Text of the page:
To stay in-sync, brokers with replicas send fetch requests to the brokers that contain the leader of the partition. These are the same fetch requests that consumers send when the poll() function from the consumer is invoked. Because it is the same fetch request for both — they are served by the same request processing model. Here is how it works. Fetch requests are received by one thread from a pool called network threads. These threads are associated with the listener port of each broker. Once a network thread finishes receiving the request, it adds the request to an in-memory FIFO queue that will be eventually processed by one thread from another pool called I/O threads. Figure 4 shows this in more details.
Figure 4: Kafka's request processing model.
If you create more replicas than your cluster can handle, you may exhaust both the pool of network threads and the pool of I/O threads with too many fetch requests related to replication. The default value set for the network thread pool is 3 and the default value set for the I/O thread pool is 8. In theory, a naïve solution to resolve the problem of busy threads is increasing these pools in higher numbers. However, doing this doesn't solve the problem. In fact, it may actually make the situation worse, as more threads mean more context switching between the CPUs. If you don't have enough CPUs in the broker node, then this is likely to happen. Having partitions as your unit-of-durability is a good thing for the sake of data consistency, but you must use this information wisely to avoid problems with busy clusters.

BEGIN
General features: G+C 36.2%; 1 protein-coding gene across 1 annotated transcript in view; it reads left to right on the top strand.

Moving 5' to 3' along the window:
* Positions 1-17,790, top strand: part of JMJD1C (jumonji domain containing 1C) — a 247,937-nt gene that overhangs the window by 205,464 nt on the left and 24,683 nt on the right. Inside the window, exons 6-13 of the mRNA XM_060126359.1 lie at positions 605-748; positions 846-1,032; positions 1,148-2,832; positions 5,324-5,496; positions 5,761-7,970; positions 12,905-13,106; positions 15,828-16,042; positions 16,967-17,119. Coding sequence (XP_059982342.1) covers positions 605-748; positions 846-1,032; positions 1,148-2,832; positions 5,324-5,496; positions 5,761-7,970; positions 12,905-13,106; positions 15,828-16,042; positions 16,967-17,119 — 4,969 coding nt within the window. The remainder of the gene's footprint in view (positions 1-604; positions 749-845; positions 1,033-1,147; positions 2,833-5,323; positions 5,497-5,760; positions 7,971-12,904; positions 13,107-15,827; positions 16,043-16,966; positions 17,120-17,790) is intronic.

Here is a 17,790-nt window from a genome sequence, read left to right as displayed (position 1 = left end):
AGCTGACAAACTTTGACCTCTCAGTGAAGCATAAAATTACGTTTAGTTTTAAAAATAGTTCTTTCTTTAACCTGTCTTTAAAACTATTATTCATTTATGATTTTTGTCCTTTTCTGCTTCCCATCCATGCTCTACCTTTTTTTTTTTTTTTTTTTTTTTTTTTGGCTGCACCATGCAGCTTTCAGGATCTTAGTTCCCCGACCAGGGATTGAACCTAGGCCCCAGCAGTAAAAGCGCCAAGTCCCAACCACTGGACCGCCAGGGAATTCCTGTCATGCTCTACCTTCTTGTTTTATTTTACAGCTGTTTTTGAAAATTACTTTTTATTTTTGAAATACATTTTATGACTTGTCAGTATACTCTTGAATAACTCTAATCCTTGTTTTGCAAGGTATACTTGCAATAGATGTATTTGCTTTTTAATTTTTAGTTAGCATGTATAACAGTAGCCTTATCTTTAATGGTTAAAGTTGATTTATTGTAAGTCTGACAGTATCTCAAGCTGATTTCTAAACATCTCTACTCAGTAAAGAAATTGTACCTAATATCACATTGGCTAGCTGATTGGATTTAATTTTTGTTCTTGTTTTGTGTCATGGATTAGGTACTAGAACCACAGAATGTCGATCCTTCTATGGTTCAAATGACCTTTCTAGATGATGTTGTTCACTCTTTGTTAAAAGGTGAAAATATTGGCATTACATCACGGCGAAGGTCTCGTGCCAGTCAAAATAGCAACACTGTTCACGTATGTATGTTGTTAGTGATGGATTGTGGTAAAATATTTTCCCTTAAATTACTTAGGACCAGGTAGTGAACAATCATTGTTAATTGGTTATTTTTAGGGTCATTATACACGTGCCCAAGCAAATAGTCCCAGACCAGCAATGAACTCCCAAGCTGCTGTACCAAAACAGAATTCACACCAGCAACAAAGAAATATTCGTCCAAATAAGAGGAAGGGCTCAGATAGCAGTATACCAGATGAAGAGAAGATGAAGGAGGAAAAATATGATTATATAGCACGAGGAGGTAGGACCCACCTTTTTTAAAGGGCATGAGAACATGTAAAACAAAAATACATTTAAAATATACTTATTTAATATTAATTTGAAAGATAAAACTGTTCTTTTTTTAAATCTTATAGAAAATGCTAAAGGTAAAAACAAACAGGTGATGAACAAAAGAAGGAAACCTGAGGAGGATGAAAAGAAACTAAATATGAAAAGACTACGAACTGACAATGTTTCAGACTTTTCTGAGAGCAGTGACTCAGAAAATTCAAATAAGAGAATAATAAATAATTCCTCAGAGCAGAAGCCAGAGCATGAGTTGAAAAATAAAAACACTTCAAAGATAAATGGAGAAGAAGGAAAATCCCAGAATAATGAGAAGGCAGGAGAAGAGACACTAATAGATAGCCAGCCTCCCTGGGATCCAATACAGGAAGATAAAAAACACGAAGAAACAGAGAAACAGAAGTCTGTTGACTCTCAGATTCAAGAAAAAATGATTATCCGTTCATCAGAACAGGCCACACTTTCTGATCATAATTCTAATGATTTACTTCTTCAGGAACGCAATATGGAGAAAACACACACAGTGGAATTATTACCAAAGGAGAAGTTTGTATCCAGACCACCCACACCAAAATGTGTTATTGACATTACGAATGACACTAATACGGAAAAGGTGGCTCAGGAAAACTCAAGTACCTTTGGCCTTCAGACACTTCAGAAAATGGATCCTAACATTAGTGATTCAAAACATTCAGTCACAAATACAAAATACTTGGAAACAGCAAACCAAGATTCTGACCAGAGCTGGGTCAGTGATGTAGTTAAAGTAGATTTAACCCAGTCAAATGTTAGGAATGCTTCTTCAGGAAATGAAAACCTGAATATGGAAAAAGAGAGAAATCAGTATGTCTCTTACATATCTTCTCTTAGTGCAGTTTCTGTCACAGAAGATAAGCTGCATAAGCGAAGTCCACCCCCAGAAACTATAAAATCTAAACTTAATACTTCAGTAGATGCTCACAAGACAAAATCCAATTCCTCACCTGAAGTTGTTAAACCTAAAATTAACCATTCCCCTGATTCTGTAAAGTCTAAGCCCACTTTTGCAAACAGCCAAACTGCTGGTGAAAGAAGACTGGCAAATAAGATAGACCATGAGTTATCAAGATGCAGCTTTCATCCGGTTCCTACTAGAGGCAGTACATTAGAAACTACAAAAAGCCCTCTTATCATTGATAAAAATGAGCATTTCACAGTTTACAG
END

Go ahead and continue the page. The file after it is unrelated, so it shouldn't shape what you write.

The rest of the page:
In this series, I discussed how partitions affect your system if you configure them wrongly. The role partitions play with Kafka was explored in scenarios of common traps, such as bottlenecks generated by running out of file handles, cluster storage not fully leveraged, decreased event processing speed, and busy clusters with replication. The discussion around these traps provides you with a good understanding of how Kafka handles your data using partitions. I also explained to you the impact that partitions have on many aspects of the system, such as consistency, parallelism, and durability.
As I mentioned before, partitions are the heart of everything Kafka does. They store your data, allow parallel reads to speed up your event processing, and they also ensure that your data is not lost when brokers fail. I mean, yeah, you can surely pretend that everything in Kafka boils down to topics, the story ends you wake up in your bed and believe whatever you want to believe. But I want to help you, so I recommend you to take the red pill and stay in Wonderland, so I can show you how deep the rabbit hole goes. So please, don't forget to practice everything you read in this series to build the right scars with Kafka partitions.

Any opinions in this post are those of the individual author and may not reflect the opinions of AWS.